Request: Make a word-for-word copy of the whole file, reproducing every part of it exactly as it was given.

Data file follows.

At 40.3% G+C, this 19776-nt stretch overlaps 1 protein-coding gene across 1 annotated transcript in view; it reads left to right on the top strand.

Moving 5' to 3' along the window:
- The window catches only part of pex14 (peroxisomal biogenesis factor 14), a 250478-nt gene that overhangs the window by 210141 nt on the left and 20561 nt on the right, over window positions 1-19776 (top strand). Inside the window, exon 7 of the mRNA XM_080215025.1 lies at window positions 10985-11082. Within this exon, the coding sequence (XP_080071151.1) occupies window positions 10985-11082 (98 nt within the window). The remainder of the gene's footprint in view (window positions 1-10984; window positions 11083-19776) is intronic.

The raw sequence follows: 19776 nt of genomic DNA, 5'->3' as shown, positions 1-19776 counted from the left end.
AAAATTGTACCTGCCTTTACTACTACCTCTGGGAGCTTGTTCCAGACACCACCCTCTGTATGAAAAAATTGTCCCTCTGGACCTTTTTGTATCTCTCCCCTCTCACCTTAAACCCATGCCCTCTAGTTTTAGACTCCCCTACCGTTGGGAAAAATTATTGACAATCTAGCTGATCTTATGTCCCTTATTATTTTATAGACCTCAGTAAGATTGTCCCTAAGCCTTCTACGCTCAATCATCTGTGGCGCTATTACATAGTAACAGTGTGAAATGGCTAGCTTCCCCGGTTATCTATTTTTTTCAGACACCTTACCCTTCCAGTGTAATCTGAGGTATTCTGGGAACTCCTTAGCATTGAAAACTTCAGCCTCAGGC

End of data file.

At 40.3% G+C, this 19776-nt stretch overlaps 1 protein-coding gene across 1 annotated transcript in view; it reads left to right on the top strand.

Moving 5' to 3' along the window:
- The window catches only part of pex14 (peroxisomal biogenesis factor 14), a 250478-nt gene that overhangs the window by 210141 nt on the left and 20561 nt on the right, over window positions 1-19776 (top strand). Inside the window, exon 7 of the mRNA XM_080215025.1 lies at window positions 10985-11082. Within this exon, the coding sequence (XP_080071151.1) occupies window positions 10985-11082 (98 nt within the window). The remainder of the gene's footprint in view (window positions 1-10984; window positions 11083-19776) is intronic.

The raw sequence follows: 19776 nt of genomic DNA, 5'->3' as shown, positions 1-19776 counted from the left end.
AAAATTGTACCTGCCTTTACTACTACCTCTGGGAGCTTGTTCCAGACACCACCCTCTGTATGAAAAAATTGTCCCTCTGGACCTTTTTGTATCTCTCCCCTCTCACCTTAAACCCATGCCCTCTAGTTTTAGACTCCCCTACCGTTGGGAAAAATTATTGACAATCTAGCTGATCTTATGTCCCTTATTATTTTATAGACCTCAGTAAGATTGTCCCTAAGCCTTCTACGCTCAATCATCTGTGGCGCTATTACATAGTAACAGTGTGAAATGGCTAGCTTCCCCGGTTATCTATTTTTTTCAGACACCTTACCCTTCCAGTGTAATCTGAGGTATTCTGGGAACTCCTTAGCATTGAAAACTTCAGCCTCAGGC